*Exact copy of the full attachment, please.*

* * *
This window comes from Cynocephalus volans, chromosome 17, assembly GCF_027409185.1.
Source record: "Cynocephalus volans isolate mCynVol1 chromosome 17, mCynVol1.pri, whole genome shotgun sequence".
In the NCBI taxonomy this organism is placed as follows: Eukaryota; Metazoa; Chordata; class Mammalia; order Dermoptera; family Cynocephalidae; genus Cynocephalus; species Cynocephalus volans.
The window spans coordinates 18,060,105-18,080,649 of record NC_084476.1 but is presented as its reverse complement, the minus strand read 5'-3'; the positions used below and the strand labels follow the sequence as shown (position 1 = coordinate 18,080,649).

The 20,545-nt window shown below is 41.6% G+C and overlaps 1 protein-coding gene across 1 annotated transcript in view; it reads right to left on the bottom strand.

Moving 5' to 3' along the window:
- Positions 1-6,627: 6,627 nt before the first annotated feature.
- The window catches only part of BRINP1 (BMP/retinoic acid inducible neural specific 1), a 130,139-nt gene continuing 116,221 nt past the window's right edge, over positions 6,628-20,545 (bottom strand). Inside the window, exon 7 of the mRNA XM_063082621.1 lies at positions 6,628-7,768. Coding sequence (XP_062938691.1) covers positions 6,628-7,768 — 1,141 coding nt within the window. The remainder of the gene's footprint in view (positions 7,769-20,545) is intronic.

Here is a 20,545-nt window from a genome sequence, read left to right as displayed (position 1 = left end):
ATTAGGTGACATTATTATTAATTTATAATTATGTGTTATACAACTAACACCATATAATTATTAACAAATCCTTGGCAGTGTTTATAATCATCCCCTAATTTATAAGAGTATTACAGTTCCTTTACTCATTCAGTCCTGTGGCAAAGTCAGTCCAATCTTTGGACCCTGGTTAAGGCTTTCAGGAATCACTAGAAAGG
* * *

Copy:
This window comes from Cynocephalus volans, chromosome 17, assembly GCF_027409185.1.
Source record: "Cynocephalus volans isolate mCynVol1 chromosome 17, mCynVol1.pri, whole genome shotgun sequence".
In the NCBI taxonomy this organism is placed as follows: Eukaryota; Metazoa; Chordata; class Mammalia; order Dermoptera; family Cynocephalidae; genus Cynocephalus; species Cynocephalus volans.
The window spans coordinates 18,060,105-18,080,649 of record NC_084476.1 but is presented as its reverse complement, the minus strand read 5'-3'; the positions used below and the strand labels follow the sequence as shown (position 1 = coordinate 18,080,649).

The 20,545-nt window shown below is 41.6% G+C and overlaps 1 protein-coding gene across 1 annotated transcript in view; it reads right to left on the bottom strand.

Moving 5' to 3' along the window:
- Positions 1-6,627: 6,627 nt before the first annotated feature.
- The window catches only part of BRINP1 (BMP/retinoic acid inducible neural specific 1), a 130,139-nt gene continuing 116,221 nt past the window's right edge, over positions 6,628-20,545 (bottom strand). Inside the window, exon 7 of the mRNA XM_063082621.1 lies at positions 6,628-7,768. Coding sequence (XP_062938691.1) covers positions 6,628-7,768 — 1,141 coding nt within the window. The remainder of the gene's footprint in view (positions 7,769-20,545) is intronic.

Here is a 20,545-nt window from a genome sequence, read left to right as displayed (position 1 = left end):
ATTAGGTGACATTATTATTAATTTATAATTATGTGTTATACAACTAACACCATATAATTATTAACAAATCCTTGGCAGTGTTTATAATCATCCCCTAATTTATAAGAGTATTACAGTTCCTTTACTCATTCAGTCCTGTGGCAAAGTCAGTCCAATCTTTGGACCCTGGTTAAGGCTTTCAGGAATCACTAGAAAGG